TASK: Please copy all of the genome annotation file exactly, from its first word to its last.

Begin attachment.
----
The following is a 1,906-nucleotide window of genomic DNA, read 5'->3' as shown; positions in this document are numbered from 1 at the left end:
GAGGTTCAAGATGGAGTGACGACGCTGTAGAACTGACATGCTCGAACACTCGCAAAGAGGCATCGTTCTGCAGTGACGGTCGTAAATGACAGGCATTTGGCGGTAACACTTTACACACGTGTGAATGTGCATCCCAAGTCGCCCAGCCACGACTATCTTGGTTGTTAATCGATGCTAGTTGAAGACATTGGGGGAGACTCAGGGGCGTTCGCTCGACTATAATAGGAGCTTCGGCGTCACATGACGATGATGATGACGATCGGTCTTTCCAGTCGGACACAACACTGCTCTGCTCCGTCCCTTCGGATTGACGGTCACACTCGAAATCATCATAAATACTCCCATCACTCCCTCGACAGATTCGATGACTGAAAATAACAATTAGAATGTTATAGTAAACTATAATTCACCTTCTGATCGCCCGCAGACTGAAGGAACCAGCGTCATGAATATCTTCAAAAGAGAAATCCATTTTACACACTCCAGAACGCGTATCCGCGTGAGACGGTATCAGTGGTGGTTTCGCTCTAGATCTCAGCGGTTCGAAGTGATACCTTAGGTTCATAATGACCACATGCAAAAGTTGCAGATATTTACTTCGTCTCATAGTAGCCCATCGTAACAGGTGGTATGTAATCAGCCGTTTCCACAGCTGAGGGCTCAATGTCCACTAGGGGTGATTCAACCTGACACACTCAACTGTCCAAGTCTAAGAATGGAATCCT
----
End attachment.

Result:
The following is a 1,906-nucleotide window of genomic DNA, read 5'->3' as shown; positions in this document are numbered from 1 at the left end:
GAGGTTCAAGATGGAGTGACGACGCTGTAGAACTGACATGCTCGAACACTCGCAAAGAGGCATCGTTCTGCAGTGACGGTCGTAAATGACAGGCATTTGGCGGTAACACTTTACACACGTGTGAATGTGCATCCCAAGTCGCCCAGCCACGACTATCTTGGTTGTTAATCGATGCTAGTTGAAGACATTGGGGGAGACTCAGGGGCGTTCGCTCGACTATAATAGGAGCTTCGGCGTCACATGACGATGATGATGACGATCGGTCTTTCCAGTCGGACACAACACTGCTCTGCTCCGTCCCTTCGGATTGACGGTCACACTCGAAATCATCATAAATACTCCCATCACTCCCTCGACAGATTCGATGACTGAAAATAACAATTAGAATGTTATAGTAAACTATAATTCACCTTCTGATCGCCCGCAGACTGAAGGAACCAGCGTCATGAATATCTTCAAAAGAGAAATCCATTTTACACACTCCAGAACGCGTATCCGCGTGAGACGGTATCAGTGGTGGTTTCGCTCTAGATCTCAGCGGTTCGAAGTGATACCTTAGGTTCATAATGACCACATGCAAAAGTTGCAGATATTTACTTCGTCTCATAGTAGCCCATCGTAACAGGTGGTATGTAATCAGCCGTTTCCACAGCTGAGGGCTCAATGTCCACTAGGGGTGATTCAACCTGACACACTCAACTGTCCAAGTCTAAGAATGGAATCCT